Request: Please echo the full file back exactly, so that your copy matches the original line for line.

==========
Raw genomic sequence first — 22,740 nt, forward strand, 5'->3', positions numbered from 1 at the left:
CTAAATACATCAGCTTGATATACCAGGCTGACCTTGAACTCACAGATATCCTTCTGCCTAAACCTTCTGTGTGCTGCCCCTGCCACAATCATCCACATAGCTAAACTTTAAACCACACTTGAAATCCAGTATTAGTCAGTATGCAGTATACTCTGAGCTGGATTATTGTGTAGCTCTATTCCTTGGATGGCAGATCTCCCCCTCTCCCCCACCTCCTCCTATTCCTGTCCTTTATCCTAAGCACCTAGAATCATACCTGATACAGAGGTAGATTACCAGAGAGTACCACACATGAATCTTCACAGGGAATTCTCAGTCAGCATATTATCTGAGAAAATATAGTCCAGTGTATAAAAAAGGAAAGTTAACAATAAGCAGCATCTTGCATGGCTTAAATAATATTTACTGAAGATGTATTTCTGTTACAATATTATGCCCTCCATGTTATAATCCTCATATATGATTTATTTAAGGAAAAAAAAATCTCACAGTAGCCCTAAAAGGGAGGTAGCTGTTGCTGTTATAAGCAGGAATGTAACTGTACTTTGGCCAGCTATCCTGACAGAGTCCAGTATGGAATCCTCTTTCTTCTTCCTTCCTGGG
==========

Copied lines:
Raw genomic sequence first — 22,740 nt, forward strand, 5'->3', positions numbered from 1 at the left:
CTAAATACATCAGCTTGATATACCAGGCTGACCTTGAACTCACAGATATCCTTCTGCCTAAACCTTCTGTGTGCTGCCCCTGCCACAATCATCCACATAGCTAAACTTTAAACCACACTTGAAATCCAGTATTAGTCAGTATGCAGTATACTCTGAGCTGGATTATTGTGTAGCTCTATTCCTTGGATGGCAGATCTCCCCCTCTCCCCCACCTCCTCCTATTCCTGTCCTTTATCCTAAGCACCTAGAATCATACCTGATACAGAGGTAGATTACCAGAGAGTACCACACATGAATCTTCACAGGGAATTCTCAGTCAGCATATTATCTGAGAAAATATAGTCCAGTGTATAAAAAAGGAAAGTTAACAATAAGCAGCATCTTGCATGGCTTAAATAATATTTACTGAAGATGTATTTCTGTTACAATATTATGCCCTCCATGTTATAATCCTCATATATGATTTATTTAAGGAAAAAAAAATCTCACAGTAGCCCTAAAAGGGAGGTAGCTGTTGCTGTTATAAGCAGGAATGTAACTGTACTTTGGCCAGCTATCCTGACAGAGTCCAGTATGGAATCCTCTTTCTTCTTCCTTCCTGGG